31 Days of Horror 2017: Willard and Ben
Rats are terrifying, of that there is no doubt. Just the sight of one at a store or restaurant will cause us to never visit the establishment again, and heaven forbid we see one in our home! Now imagine them organized, and turned against us. Brrrr… yeah, really scary. That was the theme of two frightening films of the early 1970s. Meet me after the jump for my 31 Days of Horror reviews of Willard and Ben!
Willard was an event back when I was in elementary school. Those kids not lucky enough (or with parents negligent enough) to see it in theaters were in front of their black and white TVs watching it and talking about it in school the next day. In a world with only three networks and only a few UHF ones, it was easier for everyone to have watched the same show the night before, and Willard, along with things like Planet of the Apes or Helter Skelter or Roots, was one of those events.
Bruce Davison, one of the best and most underrated character actors out there, plays Willard Stiles, a quiet and meek twenty-seven year old who lives with his aged mother in a situation that more than echoes Psycho. Of course here, Mom is still alive, at least for a little while, and played by the wonderful Elsa Lancaster, probably best known as The Bride of Frankenstein. Willard works for Mr. Martin, a particularly nasty turn by Ernest Borgnine, who worked Willard’s father to death and stole his company. He constantly bullies and berates Willard much to the delight of his fellow workers. Willard’s only friend at work is Joan, played by a young Sondra Locke.. It’s a small cast, human cast that is, there are hundreds of rats..
Willard was one of classic Hollywood director Daniel Mann’s last cinematic films before moving to television, and was a summer horror hit in 1971, paving the way for more horrors with animals and outcasts. This film and Ben were based on the novel Ratman’s Notebooks by Stephen Gilbert, which surprisingly named more rat characters than human ones.
Lonely and awkward, Willard, when told by his mother to dispose of the rats in the cellar, befriends them instead. Soon he finds he can teach the rats tricks, and later encourage them to do his bidding. Willard forms unhealthy connections to the rats, naming a white rat he’s fond of Socrates, and another more aggressive black rat Ben. His preference, and death of Socrates by his boss’ hand, leads to dissension in the rat ranks. The rats, once loyal to Willard, turn on him.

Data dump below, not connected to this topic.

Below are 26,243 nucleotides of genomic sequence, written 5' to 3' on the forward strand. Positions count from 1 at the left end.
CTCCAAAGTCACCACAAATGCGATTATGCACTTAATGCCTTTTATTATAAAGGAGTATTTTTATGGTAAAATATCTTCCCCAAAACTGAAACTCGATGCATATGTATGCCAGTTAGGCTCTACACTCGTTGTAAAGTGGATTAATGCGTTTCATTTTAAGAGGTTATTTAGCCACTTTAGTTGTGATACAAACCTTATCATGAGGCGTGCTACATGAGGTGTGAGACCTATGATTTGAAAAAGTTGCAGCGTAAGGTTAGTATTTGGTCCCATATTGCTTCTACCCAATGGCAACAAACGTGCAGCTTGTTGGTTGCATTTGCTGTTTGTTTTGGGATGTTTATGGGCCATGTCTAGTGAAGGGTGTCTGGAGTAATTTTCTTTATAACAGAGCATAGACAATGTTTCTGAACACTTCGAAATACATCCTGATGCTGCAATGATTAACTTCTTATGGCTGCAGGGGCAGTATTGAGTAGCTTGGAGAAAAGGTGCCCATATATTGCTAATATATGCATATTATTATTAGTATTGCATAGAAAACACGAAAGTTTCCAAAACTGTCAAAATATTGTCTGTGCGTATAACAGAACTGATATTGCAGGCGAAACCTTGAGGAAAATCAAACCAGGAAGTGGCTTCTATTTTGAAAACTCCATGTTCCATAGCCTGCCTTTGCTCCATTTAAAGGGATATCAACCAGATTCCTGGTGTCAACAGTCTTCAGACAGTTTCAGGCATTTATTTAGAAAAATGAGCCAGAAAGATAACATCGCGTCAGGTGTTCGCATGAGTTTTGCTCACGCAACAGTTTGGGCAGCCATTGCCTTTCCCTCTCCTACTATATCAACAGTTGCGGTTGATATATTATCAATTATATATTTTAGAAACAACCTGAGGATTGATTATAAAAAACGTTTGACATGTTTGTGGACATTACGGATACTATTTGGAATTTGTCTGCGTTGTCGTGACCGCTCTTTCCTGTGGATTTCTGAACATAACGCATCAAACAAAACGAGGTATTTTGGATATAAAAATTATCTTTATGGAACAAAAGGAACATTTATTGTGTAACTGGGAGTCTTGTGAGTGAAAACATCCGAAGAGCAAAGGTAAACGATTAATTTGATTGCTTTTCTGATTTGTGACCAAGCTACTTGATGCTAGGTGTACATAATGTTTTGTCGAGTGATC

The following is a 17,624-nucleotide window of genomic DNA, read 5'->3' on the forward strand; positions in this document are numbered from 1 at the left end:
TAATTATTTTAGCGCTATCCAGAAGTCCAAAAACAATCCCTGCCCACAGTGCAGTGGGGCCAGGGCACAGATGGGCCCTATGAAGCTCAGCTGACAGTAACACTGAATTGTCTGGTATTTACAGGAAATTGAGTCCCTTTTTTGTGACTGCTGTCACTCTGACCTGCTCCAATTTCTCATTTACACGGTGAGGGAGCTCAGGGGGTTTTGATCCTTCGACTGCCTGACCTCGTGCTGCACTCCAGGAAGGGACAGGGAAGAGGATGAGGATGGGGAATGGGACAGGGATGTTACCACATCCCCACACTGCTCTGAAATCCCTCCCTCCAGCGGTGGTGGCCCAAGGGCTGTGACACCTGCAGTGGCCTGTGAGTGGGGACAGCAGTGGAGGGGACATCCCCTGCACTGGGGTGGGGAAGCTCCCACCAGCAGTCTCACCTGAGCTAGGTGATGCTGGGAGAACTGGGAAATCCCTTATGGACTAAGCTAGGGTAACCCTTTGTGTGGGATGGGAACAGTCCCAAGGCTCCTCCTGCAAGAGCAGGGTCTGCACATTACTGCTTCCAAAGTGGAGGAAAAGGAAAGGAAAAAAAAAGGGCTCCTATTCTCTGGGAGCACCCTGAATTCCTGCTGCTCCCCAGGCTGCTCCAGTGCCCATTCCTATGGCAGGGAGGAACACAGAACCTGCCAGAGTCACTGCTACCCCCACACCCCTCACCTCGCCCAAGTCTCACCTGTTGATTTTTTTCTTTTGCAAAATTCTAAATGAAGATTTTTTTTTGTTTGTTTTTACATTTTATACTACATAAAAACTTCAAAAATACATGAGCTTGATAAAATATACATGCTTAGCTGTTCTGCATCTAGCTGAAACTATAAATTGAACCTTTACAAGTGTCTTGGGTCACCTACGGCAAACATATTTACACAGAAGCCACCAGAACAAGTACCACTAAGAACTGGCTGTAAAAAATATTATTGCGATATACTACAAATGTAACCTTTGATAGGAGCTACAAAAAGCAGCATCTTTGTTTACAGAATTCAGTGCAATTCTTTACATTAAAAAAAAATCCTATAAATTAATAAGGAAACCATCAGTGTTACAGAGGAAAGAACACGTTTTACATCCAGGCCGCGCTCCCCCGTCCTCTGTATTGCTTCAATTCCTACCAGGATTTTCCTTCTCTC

With most of his acting done opposite the rats, this is a masterful soliloquy, an acting tour de force, by Davison. At times this is a sweet animal flick, even if they are rats, as when he is making friends and training them, but when it turns to horror, Davison takes that in stride as well, playing the vengeful monster as easily as he reacts to his mother’s death. Davison makes this movie.
With Mother dead, Willard allows the rats free reign in the big old house, as he slowly deteriorates. What enables the audience to sympathize with Willard, and the rats as well, is the quality of the monster he is up against. Borgnine is the real monster who makes Willard the lesser of two evils. Anyone of us who has known or worked for a Mr. Martin is definitely rooting for Willard when it comes to these two.
One thing I noticed on re-watch was that the burglary via rat was not in the version I first saw as a kid. The cat scene is still priceless, and the scene where Martin kills Socrates is fairly brutal. And when Willard gets even with Martin, Willard is far more frightening than the rats that do the deed. Speaking of acting, it’s amazing how good Ben is, no wonder he got a sequel. The power struggle between man and rat is impressive.